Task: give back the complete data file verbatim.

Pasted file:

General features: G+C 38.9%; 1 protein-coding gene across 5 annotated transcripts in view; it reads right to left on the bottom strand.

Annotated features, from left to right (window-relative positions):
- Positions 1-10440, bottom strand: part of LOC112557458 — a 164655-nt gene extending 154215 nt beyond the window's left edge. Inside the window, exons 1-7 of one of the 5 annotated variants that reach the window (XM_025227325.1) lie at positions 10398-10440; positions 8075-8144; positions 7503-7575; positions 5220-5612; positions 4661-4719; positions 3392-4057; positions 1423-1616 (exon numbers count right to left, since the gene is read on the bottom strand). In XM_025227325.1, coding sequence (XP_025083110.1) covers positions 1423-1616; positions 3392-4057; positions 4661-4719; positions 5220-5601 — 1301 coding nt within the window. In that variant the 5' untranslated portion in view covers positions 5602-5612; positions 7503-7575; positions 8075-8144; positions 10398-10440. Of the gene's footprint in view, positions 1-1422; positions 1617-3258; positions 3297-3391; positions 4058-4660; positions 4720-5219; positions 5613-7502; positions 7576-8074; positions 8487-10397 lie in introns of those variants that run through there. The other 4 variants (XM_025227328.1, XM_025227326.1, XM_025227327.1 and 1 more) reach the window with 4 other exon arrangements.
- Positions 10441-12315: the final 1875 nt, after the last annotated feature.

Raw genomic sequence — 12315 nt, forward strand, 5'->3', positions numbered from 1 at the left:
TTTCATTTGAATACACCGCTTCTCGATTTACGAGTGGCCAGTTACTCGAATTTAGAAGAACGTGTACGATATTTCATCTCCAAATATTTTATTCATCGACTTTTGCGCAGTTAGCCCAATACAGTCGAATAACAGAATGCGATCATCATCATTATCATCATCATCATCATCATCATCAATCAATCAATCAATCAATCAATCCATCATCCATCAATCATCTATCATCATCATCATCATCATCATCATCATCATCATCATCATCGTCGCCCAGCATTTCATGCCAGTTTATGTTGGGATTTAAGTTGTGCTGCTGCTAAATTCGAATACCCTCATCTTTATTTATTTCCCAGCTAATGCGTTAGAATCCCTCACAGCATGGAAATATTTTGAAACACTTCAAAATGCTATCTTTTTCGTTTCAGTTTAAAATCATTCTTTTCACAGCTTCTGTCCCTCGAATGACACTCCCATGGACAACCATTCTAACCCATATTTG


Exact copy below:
General features: G+C 38.9%; 1 protein-coding gene across 5 annotated transcripts in view; it reads right to left on the bottom strand.

Annotated features, from left to right (window-relative positions):
- Positions 1-10440, bottom strand: part of LOC112557458 — a 164655-nt gene extending 154215 nt beyond the window's left edge. Inside the window, exons 1-7 of one of the 5 annotated variants that reach the window (XM_025227325.1) lie at positions 10398-10440; positions 8075-8144; positions 7503-7575; positions 5220-5612; positions 4661-4719; positions 3392-4057; positions 1423-1616 (exon numbers count right to left, since the gene is read on the bottom strand). In XM_025227325.1, coding sequence (XP_025083110.1) covers positions 1423-1616; positions 3392-4057; positions 4661-4719; positions 5220-5601 — 1301 coding nt within the window. In that variant the 5' untranslated portion in view covers positions 5602-5612; positions 7503-7575; positions 8075-8144; positions 10398-10440. Of the gene's footprint in view, positions 1-1422; positions 1617-3258; positions 3297-3391; positions 4058-4660; positions 4720-5219; positions 5613-7502; positions 7576-8074; positions 8487-10397 lie in introns of those variants that run through there. The other 4 variants (XM_025227328.1, XM_025227326.1, XM_025227327.1 and 1 more) reach the window with 4 other exon arrangements.
- Positions 10441-12315: the final 1875 nt, after the last annotated feature.

Raw genomic sequence — 12315 nt, forward strand, 5'->3', positions numbered from 1 at the left:
TTTCATTTGAATACACCGCTTCTCGATTTACGAGTGGCCAGTTACTCGAATTTAGAAGAACGTGTACGATATTTCATCTCCAAATATTTTATTCATCGACTTTTGCGCAGTTAGCCCAATACAGTCGAATAACAGAATGCGATCATCATCATTATCATCATCATCATCATCATCATCAATCAATCAATCAATCAATCAATCCATCATCCATCAATCATCTATCATCATCATCATCATCATCATCATCATCATCATCATCATCGTCGCCCAGCATTTCATGCCAGTTTATGTTGGGATTTAAGTTGTGCTGCTGCTAAATTCGAATACCCTCATCTTTATTTATTTCCCAGCTAATGCGTTAGAATCCCTCACAGCATGGAAATATTTTGAAACACTTCAAAATGCTATCTTTTTCGTTTCAGTTTAAAATCATTCTTTTCACAGCTTCTGTCCCTCGAATGACACTCCCATGGACAACCATTCTAACCCATATTTG